Charles Dickens may have achieved worldwide fame as a novelist, but what really fascinated him was the theatre. Early in his career he applied for an acting audition (but missed it when he caught a cold), tried writing plays (they’re pretty terrible), and for 17 years toured the world giving highly dramatised readings from his own novels.
He loved and idealised actors, so it wasn’t too surprising that he began a scandalous affair with a young actress in 1857 that would last until his death.
Abi Morgan ( Shame , The Iron Lady ) has based her script on the biography of the same title by Claire Tomalin. Ellen ‘Nelly’ Ternan (Felicity Jones) is just 18, a member of a professional acting family, when Dickens (Ralph Fiennes) casts her in a play he’s producing in Manchester – a melodrama written by his friend and fellow-novelist Wilkie Collins (Tom Hollander).
Weary of his wife, and struck by Nelly’s intelligence and youthful beauty, the 45-year-old novelist makes his feelings known. And though fearing social disgrace if the affair gets out, Ellen finds the attentions of the world’s most famous writer impossible to resist…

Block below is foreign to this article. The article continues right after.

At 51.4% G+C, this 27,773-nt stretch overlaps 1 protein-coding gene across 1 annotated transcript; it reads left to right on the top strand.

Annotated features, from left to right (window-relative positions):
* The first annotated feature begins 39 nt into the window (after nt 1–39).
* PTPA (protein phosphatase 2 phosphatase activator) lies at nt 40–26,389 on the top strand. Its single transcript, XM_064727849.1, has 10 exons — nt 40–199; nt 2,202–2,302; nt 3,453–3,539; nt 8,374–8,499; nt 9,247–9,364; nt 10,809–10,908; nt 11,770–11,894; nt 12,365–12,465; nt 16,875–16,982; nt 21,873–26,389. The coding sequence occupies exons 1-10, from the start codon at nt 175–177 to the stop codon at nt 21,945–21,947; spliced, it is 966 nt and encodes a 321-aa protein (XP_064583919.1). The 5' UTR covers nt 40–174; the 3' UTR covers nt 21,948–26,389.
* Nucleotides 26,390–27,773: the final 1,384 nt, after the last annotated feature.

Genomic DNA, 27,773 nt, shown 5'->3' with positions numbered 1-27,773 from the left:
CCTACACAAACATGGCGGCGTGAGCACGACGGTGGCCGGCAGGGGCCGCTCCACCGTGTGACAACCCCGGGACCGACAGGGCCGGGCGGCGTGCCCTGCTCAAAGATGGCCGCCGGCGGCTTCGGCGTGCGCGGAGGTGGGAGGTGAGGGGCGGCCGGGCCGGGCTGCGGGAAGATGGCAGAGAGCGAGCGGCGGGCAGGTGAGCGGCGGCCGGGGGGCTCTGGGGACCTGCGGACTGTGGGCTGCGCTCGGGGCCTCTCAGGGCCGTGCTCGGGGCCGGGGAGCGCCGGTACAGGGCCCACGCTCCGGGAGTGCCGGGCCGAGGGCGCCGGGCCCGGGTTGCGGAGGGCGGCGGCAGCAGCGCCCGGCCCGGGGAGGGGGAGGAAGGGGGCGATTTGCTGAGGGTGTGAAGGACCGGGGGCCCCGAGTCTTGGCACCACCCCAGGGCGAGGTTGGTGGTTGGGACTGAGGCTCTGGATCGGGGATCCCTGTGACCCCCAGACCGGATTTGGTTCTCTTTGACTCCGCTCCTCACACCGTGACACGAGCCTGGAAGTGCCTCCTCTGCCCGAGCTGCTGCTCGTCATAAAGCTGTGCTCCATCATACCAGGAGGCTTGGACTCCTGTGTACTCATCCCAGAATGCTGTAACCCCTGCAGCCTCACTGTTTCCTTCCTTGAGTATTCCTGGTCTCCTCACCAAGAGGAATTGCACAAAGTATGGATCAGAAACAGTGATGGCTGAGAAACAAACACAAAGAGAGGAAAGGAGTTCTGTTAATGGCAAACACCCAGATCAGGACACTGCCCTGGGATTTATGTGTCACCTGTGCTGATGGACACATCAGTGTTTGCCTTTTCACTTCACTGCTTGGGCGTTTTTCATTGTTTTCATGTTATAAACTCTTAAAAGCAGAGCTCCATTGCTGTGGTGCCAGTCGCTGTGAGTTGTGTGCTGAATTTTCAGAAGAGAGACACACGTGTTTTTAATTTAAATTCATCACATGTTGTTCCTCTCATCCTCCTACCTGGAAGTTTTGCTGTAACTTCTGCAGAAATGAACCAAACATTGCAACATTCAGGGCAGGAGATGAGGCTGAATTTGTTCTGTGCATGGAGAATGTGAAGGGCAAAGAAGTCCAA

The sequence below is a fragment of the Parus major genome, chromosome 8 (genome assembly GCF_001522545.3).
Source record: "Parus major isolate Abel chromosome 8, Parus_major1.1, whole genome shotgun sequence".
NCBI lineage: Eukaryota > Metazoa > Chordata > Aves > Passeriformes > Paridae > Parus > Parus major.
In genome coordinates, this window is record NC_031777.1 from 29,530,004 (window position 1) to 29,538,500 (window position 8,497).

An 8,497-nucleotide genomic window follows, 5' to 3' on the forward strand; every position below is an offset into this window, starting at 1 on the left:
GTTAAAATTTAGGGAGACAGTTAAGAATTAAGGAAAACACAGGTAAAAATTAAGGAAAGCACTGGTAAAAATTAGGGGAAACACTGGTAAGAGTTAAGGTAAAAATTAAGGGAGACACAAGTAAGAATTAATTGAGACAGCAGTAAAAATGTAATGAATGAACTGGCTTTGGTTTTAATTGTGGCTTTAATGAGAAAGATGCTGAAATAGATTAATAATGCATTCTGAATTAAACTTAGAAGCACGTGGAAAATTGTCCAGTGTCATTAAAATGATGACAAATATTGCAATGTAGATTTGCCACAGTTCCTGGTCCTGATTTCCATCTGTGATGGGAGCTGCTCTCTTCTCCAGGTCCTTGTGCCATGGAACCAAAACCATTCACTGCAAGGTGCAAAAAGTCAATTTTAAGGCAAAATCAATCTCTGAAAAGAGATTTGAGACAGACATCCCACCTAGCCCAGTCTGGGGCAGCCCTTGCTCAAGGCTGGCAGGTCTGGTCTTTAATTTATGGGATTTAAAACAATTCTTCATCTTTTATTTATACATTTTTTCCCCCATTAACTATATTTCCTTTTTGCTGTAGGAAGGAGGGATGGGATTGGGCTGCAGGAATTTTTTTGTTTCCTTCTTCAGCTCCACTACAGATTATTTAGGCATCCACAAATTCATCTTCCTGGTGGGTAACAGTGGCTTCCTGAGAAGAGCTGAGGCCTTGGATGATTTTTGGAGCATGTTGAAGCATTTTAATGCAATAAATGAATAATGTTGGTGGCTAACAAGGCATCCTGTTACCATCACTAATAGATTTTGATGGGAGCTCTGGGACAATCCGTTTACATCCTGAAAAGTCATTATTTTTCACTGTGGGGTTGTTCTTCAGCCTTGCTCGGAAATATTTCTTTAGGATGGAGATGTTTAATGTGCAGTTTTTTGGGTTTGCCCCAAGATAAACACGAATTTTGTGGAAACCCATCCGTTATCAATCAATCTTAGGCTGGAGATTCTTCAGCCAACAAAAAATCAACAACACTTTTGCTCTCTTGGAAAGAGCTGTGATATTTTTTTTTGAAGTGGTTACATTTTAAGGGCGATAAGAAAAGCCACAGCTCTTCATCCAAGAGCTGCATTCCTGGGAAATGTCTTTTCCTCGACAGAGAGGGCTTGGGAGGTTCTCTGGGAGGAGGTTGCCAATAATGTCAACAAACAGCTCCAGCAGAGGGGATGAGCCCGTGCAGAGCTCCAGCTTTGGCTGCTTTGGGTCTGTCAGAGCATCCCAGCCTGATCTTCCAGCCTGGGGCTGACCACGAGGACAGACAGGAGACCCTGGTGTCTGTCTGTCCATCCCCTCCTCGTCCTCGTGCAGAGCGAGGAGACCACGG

Following up his applauded directorial bow Coriolanus (2011) – and again doing double duty – Fiennes helms with skill and subtlety. Where his earlier Shakespeare adap offered plenty of blood and thunder, there’s no melodrama here.
Fiennes makes telling use of subdued lighting, and his portrayal of the great writer rings true: a man revelling in his fame but insecure, restlessly driven by inner demons. There’s fine support from Kristin Scott Thomas in the small but key role of Nelly’s mother, and Hollander richly comic as the raffish Collins.
But it’s the invisible woman herself who makes the biggest impression: Jones delivers her finest performance yet, the understated but eloquent play of emotions across her face conveying a wealth of contradictory impulses.
Chasing Coriolanus with another multi-tasking success, Ralph Fiennes crafts a moving account of a secret affair – with Felicity Jones riding high as the lady in question.
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